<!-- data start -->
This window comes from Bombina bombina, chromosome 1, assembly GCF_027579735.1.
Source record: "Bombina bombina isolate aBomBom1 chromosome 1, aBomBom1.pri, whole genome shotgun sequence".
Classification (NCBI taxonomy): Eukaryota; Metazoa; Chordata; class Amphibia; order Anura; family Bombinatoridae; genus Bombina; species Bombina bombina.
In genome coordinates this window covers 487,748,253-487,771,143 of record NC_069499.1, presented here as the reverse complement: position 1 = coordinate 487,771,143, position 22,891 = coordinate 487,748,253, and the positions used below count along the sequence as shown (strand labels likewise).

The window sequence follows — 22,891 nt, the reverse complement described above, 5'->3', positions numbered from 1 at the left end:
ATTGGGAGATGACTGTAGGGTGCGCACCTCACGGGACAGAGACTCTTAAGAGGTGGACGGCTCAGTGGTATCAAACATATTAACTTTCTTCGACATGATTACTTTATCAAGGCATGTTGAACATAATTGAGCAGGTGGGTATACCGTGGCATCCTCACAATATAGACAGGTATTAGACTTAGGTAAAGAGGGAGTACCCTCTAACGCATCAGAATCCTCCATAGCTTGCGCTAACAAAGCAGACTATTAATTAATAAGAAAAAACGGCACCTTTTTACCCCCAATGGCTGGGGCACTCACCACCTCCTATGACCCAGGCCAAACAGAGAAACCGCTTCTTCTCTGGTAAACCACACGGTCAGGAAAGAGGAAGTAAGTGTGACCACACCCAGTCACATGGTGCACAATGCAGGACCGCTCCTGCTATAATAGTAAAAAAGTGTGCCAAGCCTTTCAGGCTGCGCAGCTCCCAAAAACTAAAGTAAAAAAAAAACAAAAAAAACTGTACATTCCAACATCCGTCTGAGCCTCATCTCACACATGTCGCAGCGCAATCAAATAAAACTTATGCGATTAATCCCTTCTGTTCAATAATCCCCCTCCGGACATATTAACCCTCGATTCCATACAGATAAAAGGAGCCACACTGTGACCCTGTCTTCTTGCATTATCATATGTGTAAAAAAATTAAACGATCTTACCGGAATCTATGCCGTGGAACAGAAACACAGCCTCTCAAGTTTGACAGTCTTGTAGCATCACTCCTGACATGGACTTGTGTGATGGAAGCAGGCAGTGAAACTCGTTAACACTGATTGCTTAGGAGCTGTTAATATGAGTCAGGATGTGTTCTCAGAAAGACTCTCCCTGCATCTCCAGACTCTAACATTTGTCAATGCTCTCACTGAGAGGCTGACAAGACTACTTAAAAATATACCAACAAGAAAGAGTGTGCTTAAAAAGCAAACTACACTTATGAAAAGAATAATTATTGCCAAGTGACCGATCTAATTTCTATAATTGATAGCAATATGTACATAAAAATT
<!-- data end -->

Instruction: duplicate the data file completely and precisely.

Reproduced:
This window comes from Bombina bombina, chromosome 1, assembly GCF_027579735.1.
Source record: "Bombina bombina isolate aBomBom1 chromosome 1, aBomBom1.pri, whole genome shotgun sequence".
Classification (NCBI taxonomy): Eukaryota; Metazoa; Chordata; class Amphibia; order Anura; family Bombinatoridae; genus Bombina; species Bombina bombina.
In genome coordinates this window covers 487,748,253-487,771,143 of record NC_069499.1, presented here as the reverse complement: position 1 = coordinate 487,771,143, position 22,891 = coordinate 487,748,253, and the positions used below count along the sequence as shown (strand labels likewise).

The window sequence follows — 22,891 nt, the reverse complement described above, 5'->3', positions numbered from 1 at the left end:
ATTGGGAGATGACTGTAGGGTGCGCACCTCACGGGACAGAGACTCTTAAGAGGTGGACGGCTCAGTGGTATCAAACATATTAACTTTCTTCGACATGATTACTTTATCAAGGCATGTTGAACATAATTGAGCAGGTGGGTATACCGTGGCATCCTCACAATATAGACAGGTATTAGACTTAGGTAAAGAGGGAGTACCCTCTAACGCATCAGAATCCTCCATAGCTTGCGCTAACAAAGCAGACTATTAATTAATAAGAAAAAACGGCACCTTTTTACCCCCAATGGCTGGGGCACTCACCACCTCCTATGACCCAGGCCAAACAGAGAAACCGCTTCTTCTCTGGTAAACCACACGGTCAGGAAAGAGGAAGTAAGTGTGACCACACCCAGTCACATGGTGCACAATGCAGGACCGCTCCTGCTATAATAGTAAAAAAGTGTGCCAAGCCTTTCAGGCTGCGCAGCTCCCAAAAACTAAAGTAAAAAAAAAACAAAAAAAACTGTACATTCCAACATCCGTCTGAGCCTCATCTCACACATGTCGCAGCGCAATCAAATAAAACTTATGCGATTAATCCCTTCTGTTCAATAATCCCCCTCCGGACATATTAACCCTCGATTCCATACAGATAAAAGGAGCCACACTGTGACCCTGTCTTCTTGCATTATCATATGTGTAAAAAAATTAAACGATCTTACCGGAATCTATGCCGTGGAACAGAAACACAGCCTCTCAAGTTTGACAGTCTTGTAGCATCACTCCTGACATGGACTTGTGTGATGGAAGCAGGCAGTGAAACTCGTTAACACTGATTGCTTAGGAGCTGTTAATATGAGTCAGGATGTGTTCTCAGAAAGACTCTCCCTGCATCTCCAGACTCTAACATTTGTCAATGCTCTCACTGAGAGGCTGACAAGACTACTTAAAAATATACCAACAAGAAAGAGTGTGCTTAAAAAGCAAACTACACTTATGAAAAGAATAATTATTGCCAAGTGACCGATCTAATTTCTATAATTGATAGCAATATGTACATAAAAATT